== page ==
When my colleagues suffer from occupational stress and come to me for help, we do a breakdown of their workplace demands, priorities, and conflicts to identify all possible sources of workplace stress. I run a wellness program for an academic health center, so my clients are mostly doctors, nurses, and biomedical scientists, and the examples I list below are from those occupations. But if you take a look at how we break it down–just brainstorming all the potential stressors–you’ll be able to make a similar list for your occupation.

Sources of occupational stress for doctors, nurses, and other clinicians

  • Patient care responsibilities: Will this patient be okay? Am I forgetting anything?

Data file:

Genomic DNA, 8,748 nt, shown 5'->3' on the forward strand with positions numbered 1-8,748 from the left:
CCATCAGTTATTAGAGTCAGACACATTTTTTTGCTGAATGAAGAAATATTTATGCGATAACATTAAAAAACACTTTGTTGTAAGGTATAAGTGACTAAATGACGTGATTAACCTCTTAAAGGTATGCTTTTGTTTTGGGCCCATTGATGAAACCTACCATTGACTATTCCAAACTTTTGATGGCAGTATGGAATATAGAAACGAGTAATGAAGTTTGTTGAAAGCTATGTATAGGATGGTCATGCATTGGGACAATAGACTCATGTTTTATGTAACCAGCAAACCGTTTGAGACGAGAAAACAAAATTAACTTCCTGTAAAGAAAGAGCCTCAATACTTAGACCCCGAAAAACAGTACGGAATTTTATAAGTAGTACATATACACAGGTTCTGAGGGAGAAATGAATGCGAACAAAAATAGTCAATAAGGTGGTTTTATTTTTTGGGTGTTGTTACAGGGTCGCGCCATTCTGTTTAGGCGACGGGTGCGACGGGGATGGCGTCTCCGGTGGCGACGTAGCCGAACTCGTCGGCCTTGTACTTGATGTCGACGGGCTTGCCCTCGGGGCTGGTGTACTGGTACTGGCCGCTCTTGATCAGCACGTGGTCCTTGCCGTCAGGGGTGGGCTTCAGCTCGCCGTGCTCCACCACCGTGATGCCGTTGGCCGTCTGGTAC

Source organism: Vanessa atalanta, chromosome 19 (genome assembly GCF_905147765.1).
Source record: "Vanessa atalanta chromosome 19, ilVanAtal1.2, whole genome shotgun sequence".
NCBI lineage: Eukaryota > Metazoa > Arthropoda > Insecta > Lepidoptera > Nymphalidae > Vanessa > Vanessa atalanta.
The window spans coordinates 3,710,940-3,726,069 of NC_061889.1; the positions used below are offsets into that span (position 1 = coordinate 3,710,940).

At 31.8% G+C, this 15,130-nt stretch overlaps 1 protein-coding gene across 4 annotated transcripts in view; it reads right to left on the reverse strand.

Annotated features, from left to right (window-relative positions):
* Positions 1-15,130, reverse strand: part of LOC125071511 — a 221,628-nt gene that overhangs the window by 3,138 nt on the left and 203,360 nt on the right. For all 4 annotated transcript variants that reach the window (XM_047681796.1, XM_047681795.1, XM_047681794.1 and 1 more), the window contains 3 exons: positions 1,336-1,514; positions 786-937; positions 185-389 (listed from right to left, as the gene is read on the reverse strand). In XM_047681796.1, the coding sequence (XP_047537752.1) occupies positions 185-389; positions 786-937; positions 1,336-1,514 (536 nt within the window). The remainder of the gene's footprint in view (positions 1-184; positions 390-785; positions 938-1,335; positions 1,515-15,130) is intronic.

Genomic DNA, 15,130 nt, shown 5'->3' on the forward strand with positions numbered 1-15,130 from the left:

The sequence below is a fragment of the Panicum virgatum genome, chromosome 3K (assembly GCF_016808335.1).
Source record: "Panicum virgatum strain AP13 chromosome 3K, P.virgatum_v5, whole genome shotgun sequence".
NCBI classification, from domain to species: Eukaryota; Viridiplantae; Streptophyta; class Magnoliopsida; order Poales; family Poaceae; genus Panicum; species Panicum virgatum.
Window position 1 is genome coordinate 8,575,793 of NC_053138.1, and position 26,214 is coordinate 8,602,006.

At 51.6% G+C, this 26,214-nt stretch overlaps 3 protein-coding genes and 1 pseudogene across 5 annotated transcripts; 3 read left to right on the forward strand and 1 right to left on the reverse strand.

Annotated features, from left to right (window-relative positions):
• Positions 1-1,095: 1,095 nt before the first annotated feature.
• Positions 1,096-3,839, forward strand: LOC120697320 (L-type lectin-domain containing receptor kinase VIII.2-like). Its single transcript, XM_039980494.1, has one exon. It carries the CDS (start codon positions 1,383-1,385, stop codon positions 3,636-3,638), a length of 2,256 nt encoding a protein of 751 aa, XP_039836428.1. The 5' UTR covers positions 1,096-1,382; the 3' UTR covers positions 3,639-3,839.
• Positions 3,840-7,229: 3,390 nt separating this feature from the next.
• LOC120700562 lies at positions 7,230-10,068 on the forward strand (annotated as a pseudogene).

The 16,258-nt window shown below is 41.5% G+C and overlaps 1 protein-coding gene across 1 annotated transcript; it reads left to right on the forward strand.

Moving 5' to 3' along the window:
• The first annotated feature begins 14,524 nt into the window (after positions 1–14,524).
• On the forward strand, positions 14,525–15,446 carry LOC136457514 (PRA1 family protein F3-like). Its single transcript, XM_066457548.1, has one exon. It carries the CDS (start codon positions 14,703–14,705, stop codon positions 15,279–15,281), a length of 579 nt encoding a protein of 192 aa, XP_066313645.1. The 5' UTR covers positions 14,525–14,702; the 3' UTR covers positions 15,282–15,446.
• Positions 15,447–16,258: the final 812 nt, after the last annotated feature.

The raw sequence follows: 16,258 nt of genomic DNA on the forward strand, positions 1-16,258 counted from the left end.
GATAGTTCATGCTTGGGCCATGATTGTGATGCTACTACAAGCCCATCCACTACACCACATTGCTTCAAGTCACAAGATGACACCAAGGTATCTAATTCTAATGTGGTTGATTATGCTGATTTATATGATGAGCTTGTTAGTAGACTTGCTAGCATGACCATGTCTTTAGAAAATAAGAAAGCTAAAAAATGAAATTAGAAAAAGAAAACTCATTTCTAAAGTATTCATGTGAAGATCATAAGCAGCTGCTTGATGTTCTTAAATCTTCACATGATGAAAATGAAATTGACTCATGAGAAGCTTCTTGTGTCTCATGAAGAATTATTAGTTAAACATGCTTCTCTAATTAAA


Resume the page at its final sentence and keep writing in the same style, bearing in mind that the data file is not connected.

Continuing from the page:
• Patient suffering and death: Do I have the communications skills and peer support I need to handle this?
  • Patient/family complaints or unrealistic expectations: Again, do I need some communications training? Peer support?
  • Medical errors: fear of harming a patient and the guilt and shame that go with that
  • Conflicts, rudeness, disrespect between team members
  • Productivity quotas, “new normals,” pressure to make “targets”
  • Paperwork, inefficiencies
  • EMR (Electronic Medical Record)
  • Conflicting values
  • Clinics runs by administrators who do not understand or share my priorities
  • Leaders and health care organizations who preach one set of values (quality care) but practice another (making money)
  • Not feeling valued by my organization or its leadership
  • Unfairness or perception of unfairness

Sources of occupational stress for biomedical scientists

  • Grant deadlines
  • Bureaucracy, meetings, busywork
  • Fears about the future: Will I be able to get and maintain funding?